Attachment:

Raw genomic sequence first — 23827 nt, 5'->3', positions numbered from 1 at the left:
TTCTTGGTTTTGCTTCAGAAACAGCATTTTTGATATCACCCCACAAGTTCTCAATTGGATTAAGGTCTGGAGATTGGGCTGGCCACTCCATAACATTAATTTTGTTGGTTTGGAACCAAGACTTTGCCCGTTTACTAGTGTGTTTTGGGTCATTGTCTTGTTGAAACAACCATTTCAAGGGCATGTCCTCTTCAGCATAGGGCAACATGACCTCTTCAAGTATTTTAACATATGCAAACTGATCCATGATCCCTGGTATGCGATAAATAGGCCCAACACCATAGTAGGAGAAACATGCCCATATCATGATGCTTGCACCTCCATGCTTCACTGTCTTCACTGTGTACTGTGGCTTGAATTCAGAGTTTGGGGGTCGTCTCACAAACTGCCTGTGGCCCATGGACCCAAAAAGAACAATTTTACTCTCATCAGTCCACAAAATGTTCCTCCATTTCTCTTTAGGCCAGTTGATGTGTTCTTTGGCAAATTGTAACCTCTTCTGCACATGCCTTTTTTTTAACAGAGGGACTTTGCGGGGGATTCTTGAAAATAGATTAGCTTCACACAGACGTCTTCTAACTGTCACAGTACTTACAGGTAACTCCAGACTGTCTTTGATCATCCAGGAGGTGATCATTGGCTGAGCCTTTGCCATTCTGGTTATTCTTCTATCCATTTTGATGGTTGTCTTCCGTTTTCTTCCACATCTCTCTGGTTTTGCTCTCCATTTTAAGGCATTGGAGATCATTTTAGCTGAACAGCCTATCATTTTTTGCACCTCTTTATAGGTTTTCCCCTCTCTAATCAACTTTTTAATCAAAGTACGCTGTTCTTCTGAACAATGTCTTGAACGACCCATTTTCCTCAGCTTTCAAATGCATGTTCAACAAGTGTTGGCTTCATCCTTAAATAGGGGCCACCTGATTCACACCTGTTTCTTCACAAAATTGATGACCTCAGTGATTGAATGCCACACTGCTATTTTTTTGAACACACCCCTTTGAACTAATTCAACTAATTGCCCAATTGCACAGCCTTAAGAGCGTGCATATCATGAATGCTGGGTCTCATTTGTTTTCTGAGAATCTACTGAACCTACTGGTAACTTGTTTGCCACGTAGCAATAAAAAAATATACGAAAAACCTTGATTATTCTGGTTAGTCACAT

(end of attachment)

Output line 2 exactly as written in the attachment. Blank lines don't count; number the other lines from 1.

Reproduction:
TTCTTGGTTTTGCTTCAGAAACAGCATTTTTGATATCACCCCACAAGTTCTCAATTGGATTAAGGTCTGGAGATTGGGCTGGCCACTCCATAACATTAATTTTGTTGGTTTGGAACCAAGACTTTGCCCGTTTACTAGTGTGTTTTGGGTCATTGTCTTGTTGAAACAACCATTTCAAGGGCATGTCCTCTTCAGCATAGGGCAACATGACCTCTTCAAGTATTTTAACATATGCAAACTGATCCATGATCCCTGGTATGCGATAAATAGGCCCAACACCATAGTAGGAGAAACATGCCCATATCATGATGCTTGCACCTCCATGCTTCACTGTCTTCACTGTGTACTGTGGCTTGAATTCAGAGTTTGGGGGTCGTCTCACAAACTGCCTGTGGCCCATGGACCCAAAAAGAACAATTTTACTCTCATCAGTCCACAAAATGTTCCTCCATTTCTCTTTAGGCCAGTTGATGTGTTCTTTGGCAAATTGTAACCTCTTCTGCACATGCCTTTTTTTTAACAGAGGGACTTTGCGGGGGATTCTTGAAAATAGATTAGCTTCACACAGACGTCTTCTAACTGTCACAGTACTTACAGGTAACTCCAGACTGTCTTTGATCATCCAGGAGGTGATCATTGGCTGAGCCTTTGCCATTCTGGTTATTCTTCTATCCATTTTGATGGTTGTCTTCCGTTTTCTTCCACATCTCTCTGGTTTTGCTCTCCATTTTAAGGCATTGGAGATCATTTTAGCTGAACAGCCTATCATTTTTTGCACCTCTTTATAGGTTTTCCCCTCTCTAATCAACTTTTTAATCAAAGTACGCTGTTCTTCTGAACAATGTCTTGAACGACCCATTTTCCTCAGCTTTCAAATGCATGTTCAACAAGTGTTGGCTTCATCCTTAAATAGGGGCCACCTGATTCACACCTGTTTCTTCACAAAATTGATGACCTCAGTGATTGAATGCCACACTGCTATTTTTTTGAACACACCCCTTTGAACTAATTCAACTAATTGCCCAATTGCACAGCCTTAAGAGCGTGCATATCATGAATGCTGGGTCTCATTTGTTTTCTGAGAATCTACTGAACCTACTGGTAACTTGTTTGCCACGTAGCAATAAAAAAATATACGAAAAACCTTGATTATTCTGGTTAGTCACAT